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Ex-astronaut, BSU educator says exposing females to STEM is essential to our future

Boise State University has been building its science, technology, engineering and math programs to become a university known for its STEM education. They have several programs, such as E-Girls, pictured, that support young girls and women entering into STEM fields.
Boise State University has been building its science, technology, engineering and math programs to become a university known for its STEM education. They have several programs, such as E-Girls, pictured, that support young girls and women entering into STEM fields. Provided by Boise State University

Perspective is a funny thing. It bends to time and space in ways few things do. I can tell you from experience, your perspective on the world changes dramatically when you look down at it from 254 miles above the surface. Time can be just as powerful.

Years ago, long before I was exploring space with NASA, I was like countless other women searching for an outlet for my love of science and mathematics. The possibilities, we generally were told, were being a teacher, a nurse, or a dental hygienist. I became a teacher, a job I loved and career choice that eventually led me all the way to the International Space Station. Needless to say, my perspective on career opportunities for women inclined toward the science, technology, engineering and math-fields has changed considerably over the past 50 years.

I’m pleased to say Idaho is at the forefront of STEM education and opportunity, with innovative programs at the K-12 and collegiate levels that encourage and attract students of all backgrounds, including women.

Here are some recent projects by students studying science, technology, engineering and math:

▪  The IDoCode program at Boise State is part of a National Science Foundation initiative aimed at adding 10,000 well-trained computer science teachers to high schools across the U.S.

▪  Students at Jerome Middle School outside Twin Falls helped install a wind turbine as a service project, and that turbine today is generating clean wind energy and a real-world context for rich mathematics learning.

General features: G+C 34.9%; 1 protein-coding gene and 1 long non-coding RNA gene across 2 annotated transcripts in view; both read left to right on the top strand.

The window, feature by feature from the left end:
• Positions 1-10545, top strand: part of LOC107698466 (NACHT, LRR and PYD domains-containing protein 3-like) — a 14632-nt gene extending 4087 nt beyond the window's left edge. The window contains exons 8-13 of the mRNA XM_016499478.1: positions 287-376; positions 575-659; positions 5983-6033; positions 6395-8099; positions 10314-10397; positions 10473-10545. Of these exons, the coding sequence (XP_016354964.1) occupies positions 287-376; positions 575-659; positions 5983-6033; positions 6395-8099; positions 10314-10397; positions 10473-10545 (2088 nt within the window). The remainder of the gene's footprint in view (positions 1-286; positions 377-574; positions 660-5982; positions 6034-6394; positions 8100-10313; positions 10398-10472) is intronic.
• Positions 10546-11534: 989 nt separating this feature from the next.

▪  A few years ago, fifth-graders at Donnelly Elementary School started what has become an annual study of nearby Boulder Creek and the creek’s ecosystem and have implemented a number of corrective measures to improve the health of the watershed and wildlife in and around it.

The common threads in all of these projects, and countless others that are sparking student interest in STEM studies and careers, are hands-on participation and commitment from our community organizations. When we provide opportunities for young people to exercise their curiosity and experience the joy and wonder of exploration, they become engaged and passionate about STEM.

Exposure is everything.

The best STEM educational programs at any level involve students identifying problems and working in real ways to solve those problems, often by working side-by-side with experts and professionals.

Our goal as a state and a nation should be to raise a generation of young people who dream of being astronauts or engineers, or computer or environmental scientists, or STEM teachers. From my perspective, we are on our way.

“Idaho’s Teacher in Space” Barbara Morgan is a retired NASA astronaut, a Boise State University Distinguished Educator-in-Residence, Emeritus, an inductee of the Idaho Technology Council’s Hall of Fame.

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